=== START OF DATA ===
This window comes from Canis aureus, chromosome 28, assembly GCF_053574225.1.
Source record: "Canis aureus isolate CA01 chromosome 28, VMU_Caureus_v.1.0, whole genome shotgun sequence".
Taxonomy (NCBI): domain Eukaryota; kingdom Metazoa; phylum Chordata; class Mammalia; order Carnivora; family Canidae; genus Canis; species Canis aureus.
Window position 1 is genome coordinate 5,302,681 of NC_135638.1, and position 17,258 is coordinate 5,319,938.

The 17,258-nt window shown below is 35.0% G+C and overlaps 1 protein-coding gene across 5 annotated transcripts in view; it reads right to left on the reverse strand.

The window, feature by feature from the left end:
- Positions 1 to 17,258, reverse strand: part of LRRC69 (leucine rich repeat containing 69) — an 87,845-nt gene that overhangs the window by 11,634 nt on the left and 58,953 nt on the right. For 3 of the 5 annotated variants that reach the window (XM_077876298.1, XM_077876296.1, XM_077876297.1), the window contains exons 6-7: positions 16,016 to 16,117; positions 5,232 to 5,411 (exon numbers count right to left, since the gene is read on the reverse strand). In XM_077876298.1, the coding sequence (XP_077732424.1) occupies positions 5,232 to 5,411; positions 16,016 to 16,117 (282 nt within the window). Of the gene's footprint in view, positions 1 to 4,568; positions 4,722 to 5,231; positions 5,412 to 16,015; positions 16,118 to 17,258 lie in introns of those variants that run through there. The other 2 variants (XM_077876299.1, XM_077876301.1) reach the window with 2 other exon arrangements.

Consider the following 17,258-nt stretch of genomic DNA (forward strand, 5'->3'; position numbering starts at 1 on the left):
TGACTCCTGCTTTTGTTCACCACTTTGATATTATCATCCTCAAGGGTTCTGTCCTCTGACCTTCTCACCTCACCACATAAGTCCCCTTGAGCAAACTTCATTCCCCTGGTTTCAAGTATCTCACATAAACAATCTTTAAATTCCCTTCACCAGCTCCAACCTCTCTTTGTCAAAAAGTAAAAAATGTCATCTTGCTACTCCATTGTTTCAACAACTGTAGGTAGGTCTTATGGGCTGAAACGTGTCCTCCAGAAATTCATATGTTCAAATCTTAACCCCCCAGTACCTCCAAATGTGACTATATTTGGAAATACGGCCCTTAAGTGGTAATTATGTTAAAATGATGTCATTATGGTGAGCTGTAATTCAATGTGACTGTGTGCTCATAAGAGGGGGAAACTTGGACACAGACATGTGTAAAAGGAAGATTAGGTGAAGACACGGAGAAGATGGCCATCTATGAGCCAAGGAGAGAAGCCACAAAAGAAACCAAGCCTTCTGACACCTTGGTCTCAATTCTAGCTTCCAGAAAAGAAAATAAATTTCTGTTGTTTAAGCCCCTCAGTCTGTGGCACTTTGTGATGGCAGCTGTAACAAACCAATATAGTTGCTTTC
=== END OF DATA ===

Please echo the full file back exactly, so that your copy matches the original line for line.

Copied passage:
This window comes from Canis aureus, chromosome 28, assembly GCF_053574225.1.
Source record: "Canis aureus isolate CA01 chromosome 28, VMU_Caureus_v.1.0, whole genome shotgun sequence".
Taxonomy (NCBI): domain Eukaryota; kingdom Metazoa; phylum Chordata; class Mammalia; order Carnivora; family Canidae; genus Canis; species Canis aureus.
Window position 1 is genome coordinate 5,302,681 of NC_135638.1, and position 17,258 is coordinate 5,319,938.

The 17,258-nt window shown below is 35.0% G+C and overlaps 1 protein-coding gene across 5 annotated transcripts in view; it reads right to left on the reverse strand.

The window, feature by feature from the left end:
- Positions 1 to 17,258, reverse strand: part of LRRC69 (leucine rich repeat containing 69) — an 87,845-nt gene that overhangs the window by 11,634 nt on the left and 58,953 nt on the right. For 3 of the 5 annotated variants that reach the window (XM_077876298.1, XM_077876296.1, XM_077876297.1), the window contains exons 6-7: positions 16,016 to 16,117; positions 5,232 to 5,411 (exon numbers count right to left, since the gene is read on the reverse strand). In XM_077876298.1, the coding sequence (XP_077732424.1) occupies positions 5,232 to 5,411; positions 16,016 to 16,117 (282 nt within the window). Of the gene's footprint in view, positions 1 to 4,568; positions 4,722 to 5,231; positions 5,412 to 16,015; positions 16,118 to 17,258 lie in introns of those variants that run through there. The other 2 variants (XM_077876299.1, XM_077876301.1) reach the window with 2 other exon arrangements.

Consider the following 17,258-nt stretch of genomic DNA (forward strand, 5'->3'; position numbering starts at 1 on the left):
TGACTCCTGCTTTTGTTCACCACTTTGATATTATCATCCTCAAGGGTTCTGTCCTCTGACCTTCTCACCTCACCACATAAGTCCCCTTGAGCAAACTTCATTCCCCTGGTTTCAAGTATCTCACATAAACAATCTTTAAATTCCCTTCACCAGCTCCAACCTCTCTTTGTCAAAAAGTAAAAAATGTCATCTTGCTACTCCATTGTTTCAACAACTGTAGGTAGGTCTTATGGGCTGAAACGTGTCCTCCAGAAATTCATATGTTCAAATCTTAACCCCCCAGTACCTCCAAATGTGACTATATTTGGAAATACGGCCCTTAAGTGGTAATTATGTTAAAATGATGTCATTATGGTGAGCTGTAATTCAATGTGACTGTGTGCTCATAAGAGGGGGAAACTTGGACACAGACATGTGTAAAAGGAAGATTAGGTGAAGACACGGAGAAGATGGCCATCTATGAGCCAAGGAGAGAAGCCACAAAAGAAACCAAGCCTTCTGACACCTTGGTCTCAATTCTAGCTTCCAGAAAAGAAAATAAATTTCTGTTGTTTAAGCCCCTCAGTCTGTGGCACTTTGTGATGGCAGCTGTAACAAACCAATATAGTTGCTTTC